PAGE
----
Much more recently, another osteopathic physician, Marshall Hoag, discussed the same phenomenon: "With firm but moderate pressure the pads of the fingers are repeatedly rubbed over the surface of the skin, preferably with extensive longitudinal strokes along the paraspinal area. The blunt end of an instrument or of a pen may be used to apply friction, since the purpose is simply to detect color change, but care must be taken to avoid abrading the skin. The appearance of less intense and rapidly fading color in certain areas as compared with the general reaction is ascribed to increased vasoconstriction in that area, indicating a disturbance in autonomic reflex activity."3
On the same theme, Upledger and Vredevoogd wrote: "Skin texture changes produced by a facilitated segment [localised areas of hyper-irritability in the soft tissues involving neural sensitisation to long-term stress] are palpable as you lightly drag your fingers over the nearby paravertebral area of the back. I usually do skin drag evaluation moving from the top of the neck to the sacral area in one motion. Where your fingertips drag on the skin you will probably find a facilitated segment. After several repetitions, with increased force, the affected area will appear redder than nearby areas. This is the 'red reflex.' Muscles and connective tissues at this level will:
De Jarnette, the chiropractor who developed the sacrooccipital technique (SOT), wrote extensively on the subject of the red reaction, suggesting some complex interpretations.2 He used such assessments as part of a process of evaluating the particular category of patient he was treating. In one variation he describes the process as follows: "Making a firm pressure, draw fingers down the spine, with a fairly slow motion. You should be able to count to 15 while drawing the fingers from the seventh cervical to the coccyx, by counting steadily. With a good light on the back, the results should show a line which becomes red, some portions brighter and some very faintly colored. Now watch the lines fade. The area which shows the whitest is marked as the major [lesion] for this is the most anaemic spinal muscle area. It will be paler than any portion of skin on the patient's body."
Eminent physiologist Irvin Korr described how this red reflex corresponded well with areas of lowered electrical resistance, which themselves correspond accurately to regions of lowered pain threshold and areas of cutaneous and deep tenderness (termed "segmentally related sympatheticotonia").5 He cautioned: "You must not look for perfect correspondence between the skin resistance (or the red reflex) and the distribution of deeper pathologic disturbance, because an area of skin which is segmentally related to a particular muscle does not necessarily overlie that muscle. With the latissimus dorsi, for example, the myofascial disturbance might be over the hip but the reflex manifestations would be in much higher dermatomes because this muscle has its innervation from the cervical part of the cord."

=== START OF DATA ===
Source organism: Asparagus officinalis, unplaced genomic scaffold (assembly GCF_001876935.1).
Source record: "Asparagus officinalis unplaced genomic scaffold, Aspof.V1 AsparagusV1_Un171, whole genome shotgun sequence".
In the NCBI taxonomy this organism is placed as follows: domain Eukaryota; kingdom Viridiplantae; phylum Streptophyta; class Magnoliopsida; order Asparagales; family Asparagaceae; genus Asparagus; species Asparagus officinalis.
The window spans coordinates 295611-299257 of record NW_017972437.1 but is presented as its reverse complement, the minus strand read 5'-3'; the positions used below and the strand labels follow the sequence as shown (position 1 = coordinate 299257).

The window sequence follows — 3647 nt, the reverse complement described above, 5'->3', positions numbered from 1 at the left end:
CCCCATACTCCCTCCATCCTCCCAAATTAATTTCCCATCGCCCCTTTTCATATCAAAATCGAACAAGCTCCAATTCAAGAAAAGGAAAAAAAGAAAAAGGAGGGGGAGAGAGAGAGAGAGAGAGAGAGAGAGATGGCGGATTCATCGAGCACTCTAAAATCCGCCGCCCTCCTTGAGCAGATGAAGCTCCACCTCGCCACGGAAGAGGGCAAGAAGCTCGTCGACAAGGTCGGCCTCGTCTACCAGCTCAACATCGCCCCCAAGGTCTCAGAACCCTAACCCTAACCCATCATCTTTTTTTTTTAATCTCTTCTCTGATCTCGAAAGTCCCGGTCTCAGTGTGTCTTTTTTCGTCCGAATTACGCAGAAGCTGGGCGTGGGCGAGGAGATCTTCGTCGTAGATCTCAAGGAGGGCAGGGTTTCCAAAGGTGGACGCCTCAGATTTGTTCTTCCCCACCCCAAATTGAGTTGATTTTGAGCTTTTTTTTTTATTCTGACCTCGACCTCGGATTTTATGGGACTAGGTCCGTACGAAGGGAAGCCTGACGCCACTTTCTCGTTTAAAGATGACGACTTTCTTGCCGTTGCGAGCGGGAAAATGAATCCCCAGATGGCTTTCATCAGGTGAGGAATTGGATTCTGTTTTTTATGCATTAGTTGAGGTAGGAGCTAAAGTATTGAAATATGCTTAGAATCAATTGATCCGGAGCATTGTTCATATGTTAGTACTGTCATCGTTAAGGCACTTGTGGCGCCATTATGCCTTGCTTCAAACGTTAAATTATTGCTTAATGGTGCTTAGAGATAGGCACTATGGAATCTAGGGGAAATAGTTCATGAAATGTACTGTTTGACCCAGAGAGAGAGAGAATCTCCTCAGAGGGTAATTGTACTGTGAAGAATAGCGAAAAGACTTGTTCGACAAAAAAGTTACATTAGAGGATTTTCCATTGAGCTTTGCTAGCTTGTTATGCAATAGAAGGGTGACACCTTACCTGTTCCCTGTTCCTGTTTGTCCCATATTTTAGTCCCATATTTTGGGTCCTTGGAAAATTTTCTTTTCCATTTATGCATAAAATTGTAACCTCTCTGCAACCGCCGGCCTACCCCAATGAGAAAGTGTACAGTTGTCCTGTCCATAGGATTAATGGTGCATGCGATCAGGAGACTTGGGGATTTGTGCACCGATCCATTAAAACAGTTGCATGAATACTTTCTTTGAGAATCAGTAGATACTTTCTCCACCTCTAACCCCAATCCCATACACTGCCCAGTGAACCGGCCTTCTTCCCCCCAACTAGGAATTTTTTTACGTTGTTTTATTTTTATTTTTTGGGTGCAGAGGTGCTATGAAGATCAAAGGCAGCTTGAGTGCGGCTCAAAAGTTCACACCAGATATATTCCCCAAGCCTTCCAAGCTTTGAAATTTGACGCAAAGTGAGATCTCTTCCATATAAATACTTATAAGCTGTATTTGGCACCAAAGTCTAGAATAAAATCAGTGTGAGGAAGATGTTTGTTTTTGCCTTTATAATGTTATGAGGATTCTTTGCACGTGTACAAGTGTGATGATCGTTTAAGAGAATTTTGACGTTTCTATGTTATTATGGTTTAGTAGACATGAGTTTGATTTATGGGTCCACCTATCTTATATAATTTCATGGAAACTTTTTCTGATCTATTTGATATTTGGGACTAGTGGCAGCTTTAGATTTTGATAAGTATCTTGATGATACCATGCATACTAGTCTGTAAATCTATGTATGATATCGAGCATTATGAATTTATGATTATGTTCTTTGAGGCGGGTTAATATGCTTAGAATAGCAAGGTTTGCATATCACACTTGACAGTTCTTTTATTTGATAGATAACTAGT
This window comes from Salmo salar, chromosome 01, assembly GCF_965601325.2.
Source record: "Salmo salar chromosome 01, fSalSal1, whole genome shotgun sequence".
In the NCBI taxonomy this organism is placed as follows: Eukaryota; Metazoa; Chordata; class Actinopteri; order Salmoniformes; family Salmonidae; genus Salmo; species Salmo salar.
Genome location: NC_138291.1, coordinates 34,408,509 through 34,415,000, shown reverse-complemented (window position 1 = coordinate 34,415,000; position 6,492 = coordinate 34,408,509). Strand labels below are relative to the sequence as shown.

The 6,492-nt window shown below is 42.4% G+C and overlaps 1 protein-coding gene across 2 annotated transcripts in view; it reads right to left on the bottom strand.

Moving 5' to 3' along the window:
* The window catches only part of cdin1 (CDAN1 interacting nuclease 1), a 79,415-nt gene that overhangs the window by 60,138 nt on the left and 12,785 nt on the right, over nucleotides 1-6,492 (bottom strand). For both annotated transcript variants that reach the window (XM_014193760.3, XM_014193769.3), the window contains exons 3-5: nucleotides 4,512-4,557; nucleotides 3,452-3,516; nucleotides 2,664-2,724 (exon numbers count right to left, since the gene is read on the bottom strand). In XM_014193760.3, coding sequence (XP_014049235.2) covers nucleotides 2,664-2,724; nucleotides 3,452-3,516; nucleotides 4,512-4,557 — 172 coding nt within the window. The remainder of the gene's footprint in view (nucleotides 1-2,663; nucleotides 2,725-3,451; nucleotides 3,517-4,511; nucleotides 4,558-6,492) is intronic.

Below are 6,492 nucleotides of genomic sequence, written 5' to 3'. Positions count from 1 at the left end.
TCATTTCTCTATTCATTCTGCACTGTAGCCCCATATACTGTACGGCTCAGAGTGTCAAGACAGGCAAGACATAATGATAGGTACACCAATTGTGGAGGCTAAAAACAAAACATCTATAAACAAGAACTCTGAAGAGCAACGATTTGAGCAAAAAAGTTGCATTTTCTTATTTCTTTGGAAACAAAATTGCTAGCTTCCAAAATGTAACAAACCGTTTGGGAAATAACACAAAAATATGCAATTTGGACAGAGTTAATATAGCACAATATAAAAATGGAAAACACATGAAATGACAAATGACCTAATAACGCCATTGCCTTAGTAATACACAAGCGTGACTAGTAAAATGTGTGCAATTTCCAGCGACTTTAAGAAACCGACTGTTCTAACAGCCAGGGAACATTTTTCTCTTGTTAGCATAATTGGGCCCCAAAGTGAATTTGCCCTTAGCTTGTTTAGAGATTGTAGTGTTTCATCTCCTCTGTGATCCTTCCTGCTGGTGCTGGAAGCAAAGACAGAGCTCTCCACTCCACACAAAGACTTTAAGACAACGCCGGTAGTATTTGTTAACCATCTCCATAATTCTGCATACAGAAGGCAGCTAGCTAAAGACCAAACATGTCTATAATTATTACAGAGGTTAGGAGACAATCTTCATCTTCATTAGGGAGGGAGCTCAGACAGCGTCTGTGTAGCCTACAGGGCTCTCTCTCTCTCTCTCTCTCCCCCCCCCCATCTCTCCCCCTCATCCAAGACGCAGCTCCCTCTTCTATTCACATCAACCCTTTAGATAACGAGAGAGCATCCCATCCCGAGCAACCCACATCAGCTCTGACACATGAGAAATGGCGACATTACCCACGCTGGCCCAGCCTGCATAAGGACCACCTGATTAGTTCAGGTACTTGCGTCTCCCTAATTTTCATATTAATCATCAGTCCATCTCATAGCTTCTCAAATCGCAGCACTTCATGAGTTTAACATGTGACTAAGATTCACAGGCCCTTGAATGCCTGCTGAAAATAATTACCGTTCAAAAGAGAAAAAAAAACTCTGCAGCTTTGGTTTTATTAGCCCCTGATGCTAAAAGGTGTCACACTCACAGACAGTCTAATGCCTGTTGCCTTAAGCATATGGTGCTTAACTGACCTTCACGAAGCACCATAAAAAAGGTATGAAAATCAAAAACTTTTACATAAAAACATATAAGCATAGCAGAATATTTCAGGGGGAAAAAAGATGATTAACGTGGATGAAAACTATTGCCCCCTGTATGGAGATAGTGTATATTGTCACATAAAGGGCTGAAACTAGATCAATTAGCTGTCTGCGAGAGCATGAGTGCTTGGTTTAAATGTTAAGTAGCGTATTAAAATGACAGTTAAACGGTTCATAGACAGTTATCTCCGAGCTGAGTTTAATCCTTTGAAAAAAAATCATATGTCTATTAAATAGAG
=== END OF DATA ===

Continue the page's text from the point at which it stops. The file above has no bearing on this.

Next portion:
By use of a mechanical instrument that quantified the pressure applied at a constant speed, followed by measurement of the duration of the redness resulting from the action of the frictional stimulator on the skin, Korr could detect areas of intense vasoconstriction which corresponded well with dysfunction elicited by manual examination.
But was the opportunity to feel the tissues being ignored during all these strokes? Marsh Morrison discussed this: "Run your fingers longitudinally down alongside the dorsal and lumbar vertebrae (anywhere from the spinous processes extending laterally up to two inches [5 cm]) and stop at any spot of tissue which seems 'harder' or different from normal tissue. These thickened areas, stringy ligaments, bunched muscle bands, all represent indurated tissue; they are usually protective and indicate irritation and dysfunction. Once these indurated areas are palpated press down and almost always they will be sensitive, indicating a need for treatment."7
Osteopathic researchers Cox, et al., wrote: "'Red reflex' cutaneous stimulation was applied digitally in both paraspinal areas [T4 and T9-11] simultaneously briskly stroking the skin in a caudad direction. Patients were divided arbitrarily into three groups.
Hruby, et al. describe the thinking regarding this phenomenon. "Perform the red reflex test by firmly, but with light pressure, stroking two fingers on the skin over the paraspinal tissues in a cephalad to a caudad direction. The stroked areas briefly become erythematous and almost immediately return to their usual color. If the skin remains erythematous longer than a few seconds, it may indicate an acute somatic dysfunction in the area. As the dysfunction acquires chronic tissue changes, the tissues blanch rapidly after stroking and are dry and cool to palpation."4
Newman-Turner described the research of osteopath/naturopath, Keith Lamont, who first described the "black line" phenomenon: "It is a common observation of osteopaths...that pressure on either side of the spine with a hemispherical probe of approximately 0.5 cm diameter, will, in some patients, elicit a dark blue or black line. Local engorgement of the capillary bed with de-oxygenated venous blood causes the appearance of the line which slowly fades as the circulation returns."8
I hope these glimpses onto different interpretations of the red reflex will stimulate you to explore the concepts described, remembering that what you feel and see is not the basis for a diagnosis; only an indication of dysfunction that may be local or reflex, chronic or acute, or significant or not.
Click here for more information about Leon Chaitow, ND, DO.